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It looks there is an error in PHP with boolean arithmetic in loops.

In this particular example I test if all important form fields (represented by objects) were set. The var_dump is for debuging purposes.

$allset = true;
foreach ($forms as $one):
    $allset = $one->wasSet() and $allset;
endforeach;
var_dump($allset);
foreach ($more as $one):
    $allset = $one->wasSet() and $allset;
endforeach;
var_dump($allset);
$allset = $iwasthere->wasSet() and $allset;
var_dump($allset);

This code may fail. It is possible the first dump returns false and the second returns true.

My question.

How can I avoid this error and have short and clean code?


P.S.

I use if blocks for now.

share|improve this question
3  
I'm still surprised when I find someone's using the foreach(): ... endforeach; syntax :-) –  Álvaro G. Vicario Mar 28 '11 at 12:02
    
...same goes for and. –  Czechnology Mar 28 '11 at 12:03
    
I dont see any error :? Also I cant imagine, what $forms or $more should contain. @Alvaro: I use this syntax, if I mix PHP/HTML. There its harder to find out to which statement a } belongs. :) –  KingCrunch Mar 28 '11 at 12:05
2  
I type letters much faster. –  Michas Mar 28 '11 at 12:06

3 Answers 3

up vote 8 down vote accepted

The problem here is that the = operator has a higher precedence than and operator. So the assignment expression is just part of a logical expression and the whole expression is equivalent to this:

($allset = $one->wasSet()) and $allset;

Either put the logical expression in parentheses or use && instead of and:

$allset = ($one->wasSet() and $allset);
$allset = $one->wasSet() && $allset;
share|improve this answer
    
This is the best approach you should follow when using the boolean experssions –  Akhilesh Sharma Mar 28 '11 at 12:21
    
PHP is a way too quirky. –  Michas Mar 28 '11 at 21:54

Shouldn't there be a

$allset = true;

before the second foreach loop?

share|improve this answer
    
No. I want to test content of two arrays and one "scalar" as a whole. The var_dump is for debuging purposes. –  Michas Mar 28 '11 at 12:13
    
So, you mean that the dumps should never return (false, true) but the other 3 combinations shoulb be possible. OK, I misunderstood how you were using $allset in the 2 loop. –  ypercube Mar 28 '11 at 12:28
    
I have few objects in two arrays ($forms and $more) and one under name $iwasthere. Objects have the method wasSet() returning bool. I want test if all objects return true. –  Michas Mar 28 '11 at 19:19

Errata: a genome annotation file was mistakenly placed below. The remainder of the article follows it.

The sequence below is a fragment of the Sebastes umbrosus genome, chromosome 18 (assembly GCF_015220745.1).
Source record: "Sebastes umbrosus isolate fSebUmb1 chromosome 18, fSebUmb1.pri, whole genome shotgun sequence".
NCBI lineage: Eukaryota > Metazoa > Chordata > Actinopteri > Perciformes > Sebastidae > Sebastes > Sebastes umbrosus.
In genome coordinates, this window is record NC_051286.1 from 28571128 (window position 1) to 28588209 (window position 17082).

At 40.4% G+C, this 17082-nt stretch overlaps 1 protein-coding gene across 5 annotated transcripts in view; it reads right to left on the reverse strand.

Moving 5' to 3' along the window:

(code below is compatible with php 5 only)

Your code has another mistake:

$allset = $iwasthere->wasSet(); // this overwrites all previous checks

Should be

$allset = $iwasthere->wasSet() && $allset;

Also it would be better if you have a class for form instead array of fields

class Form{ protected $fields = array(); function addField($field){ $this->fields = $field; return $field; } function allSet(){ $allSet = true; foreach($this->fields as $field){ $allSet = $allSet && $field->wasSet(); } return $allSet; } }

to add fields you can (option one) extend the class:

RegisterForm extends Form{
  function __construct(){
    $name = $this->addField(new FormField('name'));
    $action = $this->addField(new FormField('action'));
    $action->hidden = true;
  }
}

then you use it like this:

$form = new RegisterForm();

Or (option two) you can add fields after you create the form

$form = new Form();
$name = $form->addField(new FormField('name'));

....

and then usage is pretty simplified:

....

if(!$form->allSet()){ // that looks like clean code
  ...error...
}

if you have 2 forms:

$allSet = $form1->allSet() && $form2->allSet();
if( !$allSet ){
  ...error...
}

if you need to make the same loop twice your code is already diry

share|improve this answer
    
This is very small project. It is less code not to write a class. –  Michas Mar 28 '11 at 19:40
    
Well, you asked for a clean code. If it's a small project, then why form fields are objects? I'll write the class for you: class FormField{protected $fields; function addField($field){$fields[] = $field;} function allSet(){/* put your loop here - you'll have to write it anyway*/}}. Didn't took more than a minute. How is it compared to the whole time of the project (even if the project has to be made for one hour). –  NickSoft Mar 29 '11 at 6:30
    
I use classes for form fields mainly to generate html tags. In my definition of clean code creating a whole class for one method isn't clean. –  Michas Mar 30 '11 at 7:54
    
of course you will have other methods - they will come with the need to do other code you need to write. What I meant that overhead of writing it in a class is not big because you write the code anyway, the only difference is that in class it'll be packed and grouped by functionality. I bet you have a lot of code in the middle of nowhere that gets the form post data and creates object for each field. you can put this code into the Form class. You don't need to always use object oriented programming in the whole meaning - you can use classes to group functions and data. it's more clean. –  NickSoft Mar 30 '11 at 12:55

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